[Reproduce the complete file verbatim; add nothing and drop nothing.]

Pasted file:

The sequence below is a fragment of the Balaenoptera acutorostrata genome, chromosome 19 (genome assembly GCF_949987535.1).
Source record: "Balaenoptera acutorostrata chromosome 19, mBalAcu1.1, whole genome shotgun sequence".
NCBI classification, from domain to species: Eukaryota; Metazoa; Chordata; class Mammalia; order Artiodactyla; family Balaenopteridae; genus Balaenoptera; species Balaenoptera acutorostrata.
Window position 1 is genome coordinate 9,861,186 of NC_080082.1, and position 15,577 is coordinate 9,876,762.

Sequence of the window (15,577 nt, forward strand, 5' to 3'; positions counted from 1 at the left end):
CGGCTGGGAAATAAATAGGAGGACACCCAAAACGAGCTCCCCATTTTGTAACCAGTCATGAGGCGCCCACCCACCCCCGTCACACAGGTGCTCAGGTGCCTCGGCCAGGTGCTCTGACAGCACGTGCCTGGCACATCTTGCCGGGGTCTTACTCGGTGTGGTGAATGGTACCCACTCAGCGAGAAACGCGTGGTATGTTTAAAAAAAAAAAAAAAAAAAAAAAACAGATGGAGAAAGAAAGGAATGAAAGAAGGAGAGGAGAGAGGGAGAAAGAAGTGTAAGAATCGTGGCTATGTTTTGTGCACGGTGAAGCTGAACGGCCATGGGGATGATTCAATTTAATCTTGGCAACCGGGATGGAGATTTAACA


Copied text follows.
The sequence below is a fragment of the Balaenoptera acutorostrata genome, chromosome 19 (genome assembly GCF_949987535.1).
Source record: "Balaenoptera acutorostrata chromosome 19, mBalAcu1.1, whole genome shotgun sequence".
NCBI classification, from domain to species: Eukaryota; Metazoa; Chordata; class Mammalia; order Artiodactyla; family Balaenopteridae; genus Balaenoptera; species Balaenoptera acutorostrata.
Window position 1 is genome coordinate 9,861,186 of NC_080082.1, and position 15,577 is coordinate 9,876,762.

Sequence of the window (15,577 nt, forward strand, 5' to 3'; positions counted from 1 at the left end):
CGGCTGGGAAATAAATAGGAGGACACCCAAAACGAGCTCCCCATTTTGTAACCAGTCATGAGGCGCCCACCCACCCCCGTCACACAGGTGCTCAGGTGCCTCGGCCAGGTGCTCTGACAGCACGTGCCTGGCACATCTTGCCGGGGTCTTACTCGGTGTGGTGAATGGTACCCACTCAGCGAGAAACGCGTGGTATGTTTAAAAAAAAAAAAAAAAAAAAAAAACAGATGGAGAAAGAAAGGAATGAAAGAAGGAGAGGAGAGAGGGAGAAAGAAGTGTAAGAATCGTGGCTATGTTTTGTGCACGGTGAAGCTGAACGGCCATGGGGATGATTCAATTTAATCTTGGCAACCGGGATGGAGATTTAACA